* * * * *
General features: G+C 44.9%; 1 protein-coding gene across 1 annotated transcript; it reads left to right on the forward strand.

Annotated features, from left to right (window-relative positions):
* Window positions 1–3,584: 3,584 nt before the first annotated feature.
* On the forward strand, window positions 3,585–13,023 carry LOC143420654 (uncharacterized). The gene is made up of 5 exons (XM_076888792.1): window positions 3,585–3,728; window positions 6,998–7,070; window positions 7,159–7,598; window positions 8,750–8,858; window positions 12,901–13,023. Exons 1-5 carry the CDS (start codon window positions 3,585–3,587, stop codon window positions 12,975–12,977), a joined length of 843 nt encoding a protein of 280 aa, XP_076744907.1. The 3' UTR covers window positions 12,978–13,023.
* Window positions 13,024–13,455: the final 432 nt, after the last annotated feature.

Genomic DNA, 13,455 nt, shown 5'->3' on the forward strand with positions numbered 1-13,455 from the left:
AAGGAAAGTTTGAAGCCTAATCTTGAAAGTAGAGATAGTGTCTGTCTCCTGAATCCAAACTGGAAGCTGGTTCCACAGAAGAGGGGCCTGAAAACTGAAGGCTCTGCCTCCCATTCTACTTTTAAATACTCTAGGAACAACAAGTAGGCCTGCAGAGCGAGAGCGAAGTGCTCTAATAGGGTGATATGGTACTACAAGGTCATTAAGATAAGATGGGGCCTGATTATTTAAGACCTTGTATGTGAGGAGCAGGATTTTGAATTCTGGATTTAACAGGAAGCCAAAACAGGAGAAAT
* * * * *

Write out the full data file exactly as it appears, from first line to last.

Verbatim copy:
General features: G+C 44.9%; 1 protein-coding gene across 1 annotated transcript; it reads left to right on the forward strand.

Annotated features, from left to right (window-relative positions):
* Window positions 1–3,584: 3,584 nt before the first annotated feature.
* On the forward strand, window positions 3,585–13,023 carry LOC143420654 (uncharacterized). The gene is made up of 5 exons (XM_076888792.1): window positions 3,585–3,728; window positions 6,998–7,070; window positions 7,159–7,598; window positions 8,750–8,858; window positions 12,901–13,023. Exons 1-5 carry the CDS (start codon window positions 3,585–3,587, stop codon window positions 12,975–12,977), a joined length of 843 nt encoding a protein of 280 aa, XP_076744907.1. The 3' UTR covers window positions 12,978–13,023.
* Window positions 13,024–13,455: the final 432 nt, after the last annotated feature.

Genomic DNA, 13,455 nt, shown 5'->3' on the forward strand with positions numbered 1-13,455 from the left:
AAGGAAAGTTTGAAGCCTAATCTTGAAAGTAGAGATAGTGTCTGTCTCCTGAATCCAAACTGGAAGCTGGTTCCACAGAAGAGGGGCCTGAAAACTGAAGGCTCTGCCTCCCATTCTACTTTTAAATACTCTAGGAACAACAAGTAGGCCTGCAGAGCGAGAGCGAAGTGCTCTAATAGGGTGATATGGTACTACAAGGTCATTAAGATAAGATGGGGCCTGATTATTTAAGACCTTGTATGTGAGGAGCAGGATTTTGAATTCTGGATTTAACAGGAAGCCAAAACAGGAGAAAT